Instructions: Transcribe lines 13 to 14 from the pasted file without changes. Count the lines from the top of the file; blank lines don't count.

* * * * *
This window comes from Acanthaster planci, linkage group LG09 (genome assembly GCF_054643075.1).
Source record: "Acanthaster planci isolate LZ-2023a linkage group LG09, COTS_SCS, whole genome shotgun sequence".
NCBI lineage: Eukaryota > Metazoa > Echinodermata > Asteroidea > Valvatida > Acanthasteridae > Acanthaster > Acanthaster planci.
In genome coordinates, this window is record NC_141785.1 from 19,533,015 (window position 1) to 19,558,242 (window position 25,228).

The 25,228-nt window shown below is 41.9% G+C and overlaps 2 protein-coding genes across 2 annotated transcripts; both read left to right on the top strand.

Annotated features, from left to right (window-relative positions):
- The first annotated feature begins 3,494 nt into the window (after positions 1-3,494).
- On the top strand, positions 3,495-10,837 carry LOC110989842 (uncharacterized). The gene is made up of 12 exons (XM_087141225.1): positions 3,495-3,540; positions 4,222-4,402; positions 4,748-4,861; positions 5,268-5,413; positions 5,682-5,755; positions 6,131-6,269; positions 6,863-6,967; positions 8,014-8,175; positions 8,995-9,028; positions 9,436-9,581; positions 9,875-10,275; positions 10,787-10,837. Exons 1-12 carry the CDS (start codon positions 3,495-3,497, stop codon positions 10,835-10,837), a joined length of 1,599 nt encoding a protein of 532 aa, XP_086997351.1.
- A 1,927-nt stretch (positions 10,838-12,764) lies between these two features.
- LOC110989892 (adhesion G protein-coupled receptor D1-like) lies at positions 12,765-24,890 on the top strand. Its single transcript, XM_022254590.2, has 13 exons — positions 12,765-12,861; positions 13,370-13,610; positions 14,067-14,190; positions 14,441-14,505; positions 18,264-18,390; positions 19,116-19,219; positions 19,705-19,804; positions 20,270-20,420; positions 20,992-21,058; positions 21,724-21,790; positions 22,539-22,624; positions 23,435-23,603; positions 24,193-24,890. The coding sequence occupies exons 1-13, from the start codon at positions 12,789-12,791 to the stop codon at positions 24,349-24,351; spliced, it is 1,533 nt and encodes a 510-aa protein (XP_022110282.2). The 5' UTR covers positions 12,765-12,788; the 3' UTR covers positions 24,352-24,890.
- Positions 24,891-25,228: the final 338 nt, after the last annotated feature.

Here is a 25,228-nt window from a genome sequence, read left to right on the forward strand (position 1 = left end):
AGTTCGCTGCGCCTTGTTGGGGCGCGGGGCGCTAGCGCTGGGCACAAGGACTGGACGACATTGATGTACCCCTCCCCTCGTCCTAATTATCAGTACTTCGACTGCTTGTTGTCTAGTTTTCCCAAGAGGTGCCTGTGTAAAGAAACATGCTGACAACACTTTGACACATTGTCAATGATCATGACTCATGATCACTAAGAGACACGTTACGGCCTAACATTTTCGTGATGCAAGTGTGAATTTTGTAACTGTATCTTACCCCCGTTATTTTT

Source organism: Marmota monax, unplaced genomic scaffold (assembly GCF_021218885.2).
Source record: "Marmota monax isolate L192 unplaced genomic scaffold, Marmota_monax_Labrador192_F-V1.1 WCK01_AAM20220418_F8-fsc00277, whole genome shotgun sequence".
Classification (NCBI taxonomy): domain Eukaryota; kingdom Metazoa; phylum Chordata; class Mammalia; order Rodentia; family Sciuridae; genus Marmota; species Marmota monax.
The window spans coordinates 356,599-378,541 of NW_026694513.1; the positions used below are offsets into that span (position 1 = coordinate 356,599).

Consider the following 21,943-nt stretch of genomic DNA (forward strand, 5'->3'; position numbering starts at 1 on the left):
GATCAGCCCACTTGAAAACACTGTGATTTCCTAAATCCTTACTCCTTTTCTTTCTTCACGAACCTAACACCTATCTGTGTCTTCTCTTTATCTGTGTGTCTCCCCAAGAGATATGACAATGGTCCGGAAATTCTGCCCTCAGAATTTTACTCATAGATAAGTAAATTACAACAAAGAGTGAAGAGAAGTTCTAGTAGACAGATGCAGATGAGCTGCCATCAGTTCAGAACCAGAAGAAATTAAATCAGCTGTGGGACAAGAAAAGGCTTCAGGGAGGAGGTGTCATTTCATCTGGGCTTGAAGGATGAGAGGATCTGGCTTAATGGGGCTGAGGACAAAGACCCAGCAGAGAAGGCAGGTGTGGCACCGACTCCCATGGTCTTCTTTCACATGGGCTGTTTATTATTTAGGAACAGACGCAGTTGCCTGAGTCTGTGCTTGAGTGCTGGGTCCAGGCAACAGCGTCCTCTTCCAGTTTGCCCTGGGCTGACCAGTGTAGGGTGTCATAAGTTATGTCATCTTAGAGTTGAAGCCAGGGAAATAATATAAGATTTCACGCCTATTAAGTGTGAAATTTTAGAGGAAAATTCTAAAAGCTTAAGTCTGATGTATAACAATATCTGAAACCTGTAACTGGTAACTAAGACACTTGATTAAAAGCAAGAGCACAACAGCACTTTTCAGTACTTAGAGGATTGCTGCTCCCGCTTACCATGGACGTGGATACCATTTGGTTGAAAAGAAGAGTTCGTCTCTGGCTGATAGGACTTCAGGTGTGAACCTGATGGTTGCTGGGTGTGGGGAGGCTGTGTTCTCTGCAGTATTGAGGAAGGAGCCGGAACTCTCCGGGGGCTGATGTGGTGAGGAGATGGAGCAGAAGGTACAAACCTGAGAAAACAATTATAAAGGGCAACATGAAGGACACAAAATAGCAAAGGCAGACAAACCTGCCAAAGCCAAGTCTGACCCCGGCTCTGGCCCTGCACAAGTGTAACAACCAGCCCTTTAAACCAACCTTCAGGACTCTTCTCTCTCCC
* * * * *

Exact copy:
AGTTCGCTGCGCCTTGTTGGGGCGCGGGGCGCTAGCGCTGGGCACAAGGACTGGACGACATTGATGTACCCCTCCCCTCGTCCTAATTATCAGTACTTCGACTGCTTGTTGTCTAGTTTTCCCAAGAGGTGCCTGTGTAAAGAAACATGCTGACAACACTTTGACACATTGTCAATGATCATGACTCATGATCACTAAGAGACACGTTACGGCCTAACATTTTCGTGATGCAAGTGTGAATTTTGTAACTGTATCTTACCCCCGTTATTTTT

Source organism: Marmota monax, unplaced genomic scaffold (assembly GCF_021218885.2).